By Jefferson Wolfe
Deputy Public Affairs Officer

FORT LEE, Va. – With the start of Holiday Block Leave less than two weeks away, leaders are ensuring service members here are prepared to navigate a COVID-19 environment as they travel and have put plans into place to re-establish a “safety bubble” when they return.

Roughly 5,000 students from the Quartermaster, Ordnance and Transportation schools are to leave the post over a period of three days from Dec. 18-20 and return to Fort Lee over the course of four days, Jan. 3-6.

Even though they are going on personal leave, Soldiers are required to do what they can to mitigate the risks of the pandemic for themselves, their families and their units.

“Their safety is of the utmost importance,” insisted Sgt. Maj. Darryl Dotson, Transportation School SGM.

For the past 10 months, students have been “in a bubble” that has kept them safe from the virus for the most part, Dotson said. Leadership wants to ensure they continue to stay healthy while on leave.

“That’s the big push this year – have the time for rest and recuperation, but be safe while you are doing it,” summarized Capt. Jackson Yates, future operations officer in charge for the 59th Ordnance Brigade.

All the schools are working with Kenner Army Health Clinic to make sure prevention guidelines are communicated with Soldiers and cadre, and those steps are correctly followed, Yates said. This is the third year he has been involved in HBL planning, and it has been the most complicated because of COVID.

In previous years, planners had to be concerned about what happens if flights get cancelled or Soldiers experience personal problems, but this year, the pandemic has added to the complexity.

To make sure holiday leave goes as smoothly as possible, leaders started planning in August. They held rehearsals at multiple levels of command in October and November to get ready. Recent “Rehearsal of Concept” exercises had the full complement of senior leaders and training, operations and medical staff scrutinizing movement, departure and reception, and contingency plans if any personnel contract the virus.

Before they depart, Soldiers will be counseled by their chains of command on the appropriate steps to mitigate the spread of COVID-19, elaborated Col. Jason Affolder, 23rd Quartermaster Brigade commander. This includes wearing masks, practicing social distancing and washing hands often.

Soldiers are on-duty 24-7, even on personal leave, and they have a responsibility to enjoy their holidays safely. CASCOM leaders said they will be reminded … to make the right decisions when it comes to attending gatherings and events with too many people. The bottom line message will be taking personal responsibility to protect themselves and avoid bringing the virus back to Fort Lee.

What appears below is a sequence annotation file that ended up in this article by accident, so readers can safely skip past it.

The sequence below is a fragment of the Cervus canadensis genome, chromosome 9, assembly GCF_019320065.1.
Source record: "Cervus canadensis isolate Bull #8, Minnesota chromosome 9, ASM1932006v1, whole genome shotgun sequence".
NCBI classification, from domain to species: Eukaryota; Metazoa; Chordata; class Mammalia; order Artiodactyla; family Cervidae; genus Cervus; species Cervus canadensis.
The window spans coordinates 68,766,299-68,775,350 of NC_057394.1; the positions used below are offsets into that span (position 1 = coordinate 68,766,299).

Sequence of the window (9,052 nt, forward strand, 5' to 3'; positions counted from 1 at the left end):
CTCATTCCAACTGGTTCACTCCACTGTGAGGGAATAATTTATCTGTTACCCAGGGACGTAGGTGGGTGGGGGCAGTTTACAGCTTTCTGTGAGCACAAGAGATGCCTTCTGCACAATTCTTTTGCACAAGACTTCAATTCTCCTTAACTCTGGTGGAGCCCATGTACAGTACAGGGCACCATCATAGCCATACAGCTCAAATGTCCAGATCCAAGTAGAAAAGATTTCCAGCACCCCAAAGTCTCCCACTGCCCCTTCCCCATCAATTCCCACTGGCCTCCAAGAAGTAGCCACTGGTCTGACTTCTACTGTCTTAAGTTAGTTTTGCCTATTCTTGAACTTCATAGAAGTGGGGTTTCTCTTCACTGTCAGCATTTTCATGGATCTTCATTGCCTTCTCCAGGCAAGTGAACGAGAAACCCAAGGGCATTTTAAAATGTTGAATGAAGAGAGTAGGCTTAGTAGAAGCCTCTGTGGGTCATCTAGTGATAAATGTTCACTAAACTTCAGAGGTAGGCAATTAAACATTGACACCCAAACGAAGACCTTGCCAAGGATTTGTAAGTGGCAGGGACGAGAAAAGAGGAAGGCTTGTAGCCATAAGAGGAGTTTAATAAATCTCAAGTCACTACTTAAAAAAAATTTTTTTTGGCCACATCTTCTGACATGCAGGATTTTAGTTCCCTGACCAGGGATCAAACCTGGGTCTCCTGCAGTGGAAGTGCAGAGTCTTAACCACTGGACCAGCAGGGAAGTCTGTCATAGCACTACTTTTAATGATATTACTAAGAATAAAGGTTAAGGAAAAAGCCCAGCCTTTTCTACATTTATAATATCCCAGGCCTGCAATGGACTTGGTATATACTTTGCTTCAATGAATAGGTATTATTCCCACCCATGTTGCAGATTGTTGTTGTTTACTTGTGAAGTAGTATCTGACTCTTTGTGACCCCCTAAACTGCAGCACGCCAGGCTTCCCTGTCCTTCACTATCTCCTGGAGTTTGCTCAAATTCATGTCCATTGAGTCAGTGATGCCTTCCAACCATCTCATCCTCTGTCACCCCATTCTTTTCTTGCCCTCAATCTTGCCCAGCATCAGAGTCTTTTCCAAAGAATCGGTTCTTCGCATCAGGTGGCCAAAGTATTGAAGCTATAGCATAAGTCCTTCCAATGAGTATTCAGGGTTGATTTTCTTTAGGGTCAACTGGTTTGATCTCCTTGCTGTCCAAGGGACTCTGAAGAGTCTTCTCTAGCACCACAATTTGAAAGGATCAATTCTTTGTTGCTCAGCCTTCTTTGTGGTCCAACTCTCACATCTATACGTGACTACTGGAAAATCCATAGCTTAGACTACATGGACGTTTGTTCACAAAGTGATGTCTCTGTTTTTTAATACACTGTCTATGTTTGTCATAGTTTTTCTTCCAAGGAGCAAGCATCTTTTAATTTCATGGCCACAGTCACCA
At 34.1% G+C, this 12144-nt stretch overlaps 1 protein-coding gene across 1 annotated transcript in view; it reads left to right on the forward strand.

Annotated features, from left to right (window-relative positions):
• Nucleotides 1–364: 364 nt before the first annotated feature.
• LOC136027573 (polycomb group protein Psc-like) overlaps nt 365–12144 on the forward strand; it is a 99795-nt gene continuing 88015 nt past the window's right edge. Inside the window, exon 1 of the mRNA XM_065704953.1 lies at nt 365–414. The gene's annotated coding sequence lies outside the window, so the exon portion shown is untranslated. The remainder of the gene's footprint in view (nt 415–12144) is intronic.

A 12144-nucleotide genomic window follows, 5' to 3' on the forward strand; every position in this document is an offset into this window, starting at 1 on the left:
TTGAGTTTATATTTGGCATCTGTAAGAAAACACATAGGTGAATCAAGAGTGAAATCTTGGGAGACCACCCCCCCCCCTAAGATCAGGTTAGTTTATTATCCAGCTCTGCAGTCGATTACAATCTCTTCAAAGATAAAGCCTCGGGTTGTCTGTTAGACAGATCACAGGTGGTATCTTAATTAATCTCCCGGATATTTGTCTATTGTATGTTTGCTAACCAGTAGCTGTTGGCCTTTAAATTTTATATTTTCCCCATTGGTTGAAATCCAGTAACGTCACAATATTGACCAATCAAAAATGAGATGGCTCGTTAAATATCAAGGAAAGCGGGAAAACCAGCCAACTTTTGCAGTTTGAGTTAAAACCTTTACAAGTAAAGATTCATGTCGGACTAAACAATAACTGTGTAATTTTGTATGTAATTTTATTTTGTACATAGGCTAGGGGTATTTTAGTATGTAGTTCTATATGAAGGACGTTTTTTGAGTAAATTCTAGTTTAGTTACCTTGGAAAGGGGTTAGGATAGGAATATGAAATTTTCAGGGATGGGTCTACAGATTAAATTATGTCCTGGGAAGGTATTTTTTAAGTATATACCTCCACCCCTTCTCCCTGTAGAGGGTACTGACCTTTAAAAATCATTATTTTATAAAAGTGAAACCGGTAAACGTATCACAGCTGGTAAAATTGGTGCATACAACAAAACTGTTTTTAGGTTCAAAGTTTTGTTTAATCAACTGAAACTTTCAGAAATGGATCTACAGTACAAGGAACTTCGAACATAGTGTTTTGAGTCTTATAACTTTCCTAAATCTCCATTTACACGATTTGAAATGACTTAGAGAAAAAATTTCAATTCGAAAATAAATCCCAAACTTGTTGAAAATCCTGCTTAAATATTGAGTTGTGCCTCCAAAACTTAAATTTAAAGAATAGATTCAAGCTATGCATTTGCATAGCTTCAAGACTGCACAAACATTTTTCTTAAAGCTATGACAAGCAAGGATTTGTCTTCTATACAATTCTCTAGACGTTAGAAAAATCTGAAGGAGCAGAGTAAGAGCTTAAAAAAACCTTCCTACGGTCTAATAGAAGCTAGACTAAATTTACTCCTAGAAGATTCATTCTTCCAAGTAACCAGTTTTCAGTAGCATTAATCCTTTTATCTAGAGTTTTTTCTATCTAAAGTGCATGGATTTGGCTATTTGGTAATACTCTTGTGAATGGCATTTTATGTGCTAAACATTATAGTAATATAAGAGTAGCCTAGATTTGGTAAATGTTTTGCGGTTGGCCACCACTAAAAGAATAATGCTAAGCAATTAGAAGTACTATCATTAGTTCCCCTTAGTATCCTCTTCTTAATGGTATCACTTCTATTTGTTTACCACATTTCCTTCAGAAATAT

Dotson stressed that General Order No. 1 – a directive signed by CASCOM’s commanding general – remains in effect even on leave. It applies to all services, officer and enlisted students, and the workforce in general.

Yates said rehearsals will continue on the Ordnance Campus right up until the start of HBL so every participant knows what to do and where to go. The command intends to make the departure run as smooth as possible.

Before boarding a bus or getting in a vehicle to go on leave, personnel will be screened for COVID symptoms. Those showing any signs of exposure will remain at Fort Lee for further diagnosis and treatment and quarantine if they test positive.

The 59th Ord. Brigade personnel directorate will be logging students out of Fort Lee, and the operations directorate will control every phase of movement up until the service member boards his or her plane, train, bus or vehicle. That plan includes oversight of student personnel while they are waiting for scheduled transportation.

As they do every year, the training brigades have built transportation schedules to get service members to the local airport, and train and bus stations over the course of the three days. They have directly coordinated with managers of those various locations to ensure minimal impact to other holiday travelers.

All Solders will “have hand sanitizer at all times and backup face protection while traveling,” Dotson said in regard to COVID safeguards. Officers and NCOs will monitor them until the last one departs to make sure they observe COVID protocols and set an example for professional behavior.

“We will have NCOs at every node,” Dotson assured.

In addition to their counseling, each service member will receive a medical card with contact information and instructions about what to do if they think they were exposed to COVID-19 or have any symptoms, Affholder said. They will be required to contact their chain of command at Fort Lee so their units know what’s happening. If students undergo medical care or isolate at home, their units will track their conditions and status.